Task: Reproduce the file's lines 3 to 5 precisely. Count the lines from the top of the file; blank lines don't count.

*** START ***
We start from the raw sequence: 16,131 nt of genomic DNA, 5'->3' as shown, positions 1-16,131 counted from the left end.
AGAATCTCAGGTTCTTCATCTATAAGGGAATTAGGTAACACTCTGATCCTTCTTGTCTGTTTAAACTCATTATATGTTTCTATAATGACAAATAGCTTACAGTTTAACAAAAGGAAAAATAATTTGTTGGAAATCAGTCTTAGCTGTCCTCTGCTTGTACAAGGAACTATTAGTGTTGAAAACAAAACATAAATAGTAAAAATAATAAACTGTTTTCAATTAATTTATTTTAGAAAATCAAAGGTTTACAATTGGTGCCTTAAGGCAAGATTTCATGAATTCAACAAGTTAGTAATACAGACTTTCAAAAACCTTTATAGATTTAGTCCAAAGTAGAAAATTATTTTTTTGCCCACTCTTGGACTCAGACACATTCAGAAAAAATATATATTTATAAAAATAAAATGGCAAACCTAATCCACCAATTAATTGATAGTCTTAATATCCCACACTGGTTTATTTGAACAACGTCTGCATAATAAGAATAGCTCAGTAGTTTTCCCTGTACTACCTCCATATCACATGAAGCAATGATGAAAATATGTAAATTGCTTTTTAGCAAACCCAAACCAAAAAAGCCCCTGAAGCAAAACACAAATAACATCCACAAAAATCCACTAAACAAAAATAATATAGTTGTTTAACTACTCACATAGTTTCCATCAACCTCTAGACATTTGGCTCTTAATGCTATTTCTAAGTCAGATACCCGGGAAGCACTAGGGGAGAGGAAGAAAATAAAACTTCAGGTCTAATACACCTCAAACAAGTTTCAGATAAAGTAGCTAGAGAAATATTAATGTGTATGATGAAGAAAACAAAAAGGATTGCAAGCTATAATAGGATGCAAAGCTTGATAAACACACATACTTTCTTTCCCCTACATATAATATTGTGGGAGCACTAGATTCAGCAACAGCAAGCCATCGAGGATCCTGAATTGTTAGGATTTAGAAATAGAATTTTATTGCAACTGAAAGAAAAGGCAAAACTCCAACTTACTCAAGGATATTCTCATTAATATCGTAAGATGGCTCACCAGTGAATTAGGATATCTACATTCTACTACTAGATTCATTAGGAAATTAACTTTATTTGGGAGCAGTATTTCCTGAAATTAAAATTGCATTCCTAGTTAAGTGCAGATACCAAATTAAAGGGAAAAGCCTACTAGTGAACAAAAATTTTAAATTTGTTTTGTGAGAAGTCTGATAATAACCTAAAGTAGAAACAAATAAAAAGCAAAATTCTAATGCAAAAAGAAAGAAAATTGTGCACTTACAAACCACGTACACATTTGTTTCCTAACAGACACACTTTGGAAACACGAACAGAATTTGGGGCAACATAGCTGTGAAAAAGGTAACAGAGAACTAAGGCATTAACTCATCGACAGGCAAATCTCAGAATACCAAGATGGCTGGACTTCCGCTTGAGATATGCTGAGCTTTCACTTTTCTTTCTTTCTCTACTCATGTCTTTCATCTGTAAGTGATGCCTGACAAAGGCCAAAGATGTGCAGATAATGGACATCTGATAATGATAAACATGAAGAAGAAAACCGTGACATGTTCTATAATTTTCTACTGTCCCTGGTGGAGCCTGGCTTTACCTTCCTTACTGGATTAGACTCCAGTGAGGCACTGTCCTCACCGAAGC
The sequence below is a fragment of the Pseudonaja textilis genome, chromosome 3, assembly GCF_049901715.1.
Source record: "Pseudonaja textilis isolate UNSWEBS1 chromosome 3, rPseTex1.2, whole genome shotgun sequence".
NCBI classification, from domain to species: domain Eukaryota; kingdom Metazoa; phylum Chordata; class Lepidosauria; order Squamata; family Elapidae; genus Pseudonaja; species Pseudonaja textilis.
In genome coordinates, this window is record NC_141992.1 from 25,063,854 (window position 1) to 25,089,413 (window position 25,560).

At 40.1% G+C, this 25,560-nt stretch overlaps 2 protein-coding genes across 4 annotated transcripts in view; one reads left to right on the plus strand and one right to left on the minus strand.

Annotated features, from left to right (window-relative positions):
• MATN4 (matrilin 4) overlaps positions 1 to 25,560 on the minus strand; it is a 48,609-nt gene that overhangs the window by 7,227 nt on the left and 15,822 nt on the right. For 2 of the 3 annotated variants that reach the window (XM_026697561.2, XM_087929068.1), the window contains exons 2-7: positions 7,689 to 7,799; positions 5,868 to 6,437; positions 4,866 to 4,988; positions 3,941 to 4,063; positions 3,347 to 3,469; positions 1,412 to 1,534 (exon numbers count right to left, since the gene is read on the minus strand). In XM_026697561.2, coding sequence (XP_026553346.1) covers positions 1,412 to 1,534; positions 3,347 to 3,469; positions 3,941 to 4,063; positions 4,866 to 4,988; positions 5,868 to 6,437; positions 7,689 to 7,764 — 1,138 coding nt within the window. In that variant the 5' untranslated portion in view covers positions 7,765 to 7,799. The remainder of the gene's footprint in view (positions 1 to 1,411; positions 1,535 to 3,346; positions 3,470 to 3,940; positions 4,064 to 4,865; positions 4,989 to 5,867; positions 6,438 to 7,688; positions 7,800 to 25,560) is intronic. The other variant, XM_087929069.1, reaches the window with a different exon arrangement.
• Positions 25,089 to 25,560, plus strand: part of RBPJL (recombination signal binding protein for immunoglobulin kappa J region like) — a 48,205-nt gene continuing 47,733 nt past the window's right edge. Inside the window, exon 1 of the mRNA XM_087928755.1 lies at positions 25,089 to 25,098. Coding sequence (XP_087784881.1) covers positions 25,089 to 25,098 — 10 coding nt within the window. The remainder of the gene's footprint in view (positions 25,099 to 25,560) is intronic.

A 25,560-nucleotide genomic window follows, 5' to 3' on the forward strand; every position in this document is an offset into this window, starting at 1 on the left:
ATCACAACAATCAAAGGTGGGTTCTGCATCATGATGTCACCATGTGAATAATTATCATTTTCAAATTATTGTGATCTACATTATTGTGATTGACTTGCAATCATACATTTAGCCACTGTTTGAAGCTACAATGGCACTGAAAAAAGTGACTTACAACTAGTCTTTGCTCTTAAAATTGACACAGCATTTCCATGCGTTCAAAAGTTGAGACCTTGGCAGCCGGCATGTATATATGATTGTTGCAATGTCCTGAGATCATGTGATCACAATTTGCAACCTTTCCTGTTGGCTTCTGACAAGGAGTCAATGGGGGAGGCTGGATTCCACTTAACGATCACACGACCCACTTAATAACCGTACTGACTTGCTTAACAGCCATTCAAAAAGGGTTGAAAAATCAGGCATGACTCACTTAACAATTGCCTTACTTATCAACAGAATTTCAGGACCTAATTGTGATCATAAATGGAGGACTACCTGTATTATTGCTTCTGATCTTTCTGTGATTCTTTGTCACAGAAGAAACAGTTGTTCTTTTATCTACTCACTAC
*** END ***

The sequence below is a fragment of the Pseudonaja textilis genome, chromosome 3, assembly GCF_049901715.1.
Source record: "Pseudonaja textilis isolate UNSWEBS1 chromosome 3, rPseTex1.2, whole genome shotgun sequence".
NCBI classification, from domain to species: domain Eukaryota; kingdom Metazoa; phylum Chordata; class Lepidosauria; order Squamata; family Elapidae; genus Pseudonaja; species Pseudonaja textilis.